The Cranky Admin

Overcoming the RAM Bottleneck

There are new ways to deal with memory issues and make your datacenter more efficient.

Virtualization is the quest to increase the efficiency of our compute nodes, driving up CPU utilization by cramming more and more workloads into a single server. As disk gives way to Flash -- and  Non-Volatile Memory Express (NVMe) truly unlocks Flash's potential -- it seems the amount of RAM we can economically stuff into a server is now the new bottleneck. But there are some technologies in today's hypervisors that offer limited relief. Today we'll go over them, and point out some strengths and weaknesses of each.

Transparent Page Sharing
Transparent Page Sharing (TPS), also known as Kernel Samepage Merging to KVM users and Memory CoW to Xen users, is essentially RAM deduplication. RAM is accessed in pages -- contiguous segments of memory that are read and written to as a whole -- and if any two pages happen to be the same then hypervisors with TPS can keep only one copy around.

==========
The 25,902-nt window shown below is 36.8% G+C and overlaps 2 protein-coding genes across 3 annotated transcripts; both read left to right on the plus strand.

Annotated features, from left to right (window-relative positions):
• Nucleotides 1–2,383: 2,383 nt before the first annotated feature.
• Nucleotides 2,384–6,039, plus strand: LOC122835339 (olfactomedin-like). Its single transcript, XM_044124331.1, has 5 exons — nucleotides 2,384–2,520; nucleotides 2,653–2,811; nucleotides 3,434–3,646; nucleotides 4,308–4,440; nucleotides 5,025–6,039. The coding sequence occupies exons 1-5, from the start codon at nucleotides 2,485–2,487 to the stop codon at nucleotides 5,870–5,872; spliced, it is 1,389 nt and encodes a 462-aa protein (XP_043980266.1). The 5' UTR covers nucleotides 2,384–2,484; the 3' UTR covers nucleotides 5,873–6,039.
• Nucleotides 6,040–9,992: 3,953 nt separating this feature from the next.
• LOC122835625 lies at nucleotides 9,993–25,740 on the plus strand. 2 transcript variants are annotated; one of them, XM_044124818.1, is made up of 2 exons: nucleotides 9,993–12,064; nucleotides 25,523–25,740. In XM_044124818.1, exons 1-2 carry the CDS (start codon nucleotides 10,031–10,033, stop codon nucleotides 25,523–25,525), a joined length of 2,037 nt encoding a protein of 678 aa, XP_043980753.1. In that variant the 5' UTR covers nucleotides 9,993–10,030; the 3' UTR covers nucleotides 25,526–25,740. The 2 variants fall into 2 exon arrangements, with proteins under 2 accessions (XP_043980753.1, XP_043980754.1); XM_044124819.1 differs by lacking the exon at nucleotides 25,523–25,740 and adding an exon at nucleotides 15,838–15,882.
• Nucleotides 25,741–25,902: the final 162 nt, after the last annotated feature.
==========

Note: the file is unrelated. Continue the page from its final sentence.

The idea is simple: for each subsequent copy of a given page of memory, simply place a pointer back to the first version. In the case of virtualization this can be very handy; there are plenty of instances where virtualization is used to stand up several nearly identical workloads, and much of the RAM used by those workloads will be identical. If one workload decides to make a change to a deduplicated memory page, that change is written to a new memory page. This way the virtual machine (VM) making the change can have its altered memory page without affecting the original.

Memory Compression
Memory compression is exactly what it sounds like: memory pages are compressed so that they take up less space. Many memory pages don't change for long periods of time, or even at all once when an operating system is loaded. These memory pages are excellent candidates to be compressed to free up memory.

Computationally, this is less efficient than TPS, and is something of an older technology; but it has proven to be useful in a number of memory-constrained environments. Originally introduced in VMware's ESX 4.1, memory compression has made its way to other hypervisors as well.